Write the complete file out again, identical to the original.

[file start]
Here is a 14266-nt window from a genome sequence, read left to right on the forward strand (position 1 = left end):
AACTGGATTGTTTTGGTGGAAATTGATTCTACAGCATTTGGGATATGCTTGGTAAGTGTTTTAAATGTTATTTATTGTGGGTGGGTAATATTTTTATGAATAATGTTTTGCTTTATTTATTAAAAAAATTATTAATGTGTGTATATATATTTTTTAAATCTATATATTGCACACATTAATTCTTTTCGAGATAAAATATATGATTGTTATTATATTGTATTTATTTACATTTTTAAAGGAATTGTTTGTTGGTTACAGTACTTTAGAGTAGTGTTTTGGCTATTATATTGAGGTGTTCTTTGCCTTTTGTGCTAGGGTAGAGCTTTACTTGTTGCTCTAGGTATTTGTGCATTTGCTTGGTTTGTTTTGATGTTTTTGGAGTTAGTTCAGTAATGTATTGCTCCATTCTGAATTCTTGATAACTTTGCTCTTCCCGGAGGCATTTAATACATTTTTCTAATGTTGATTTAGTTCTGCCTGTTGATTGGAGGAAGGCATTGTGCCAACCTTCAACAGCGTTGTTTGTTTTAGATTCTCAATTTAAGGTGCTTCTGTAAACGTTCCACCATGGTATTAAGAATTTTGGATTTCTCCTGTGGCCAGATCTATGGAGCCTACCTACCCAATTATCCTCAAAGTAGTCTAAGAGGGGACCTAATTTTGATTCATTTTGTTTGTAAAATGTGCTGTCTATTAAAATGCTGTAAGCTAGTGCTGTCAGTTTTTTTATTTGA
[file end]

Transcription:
Here is a 14266-nt window from a genome sequence, read left to right on the forward strand (position 1 = left end):
AACTGGATTGTTTTGGTGGAAATTGATTCTACAGCATTTGGGATATGCTTGGTAAGTGTTTTAAATGTTATTTATTGTGGGTGGGTAATATTTTTATGAATAATGTTTTGCTTTATTTATTAAAAAAATTATTAATGTGTGTATATATATTTTTTAAATCTATATATTGCACACATTAATTCTTTTCGAGATAAAATATATGATTGTTATTATATTGTATTTATTTACATTTTTAAAGGAATTGTTTGTTGGTTACAGTACTTTAGAGTAGTGTTTTGGCTATTATATTGAGGTGTTCTTTGCCTTTTGTGCTAGGGTAGAGCTTTACTTGTTGCTCTAGGTATTTGTGCATTTGCTTGGTTTGTTTTGATGTTTTTGGAGTTAGTTCAGTAATGTATTGCTCCATTCTGAATTCTTGATAACTTTGCTCTTCCCGGAGGCATTTAATACATTTTTCTAATGTTGATTTAGTTCTGCCTGTTGATTGGAGGAAGGCATTGTGCCAACCTTCAACAGCGTTGTTTGTTTTAGATTCTCAATTTAAGGTGCTTCTGTAAACGTTCCACCATGGTATTAAGAATTTTGGATTTCTCCTGTGGCCAGATCTATGGAGCCTACCTACCCAATTATCCTCAAAGTAGTCTAAGAGGGGACCTAATTTTGATTCATTTTGTTTGTAAAATGTGCTGTCTATTAAAATGCTGTAAGCTAGTGCTGTCAGTTTTTTTATTTGA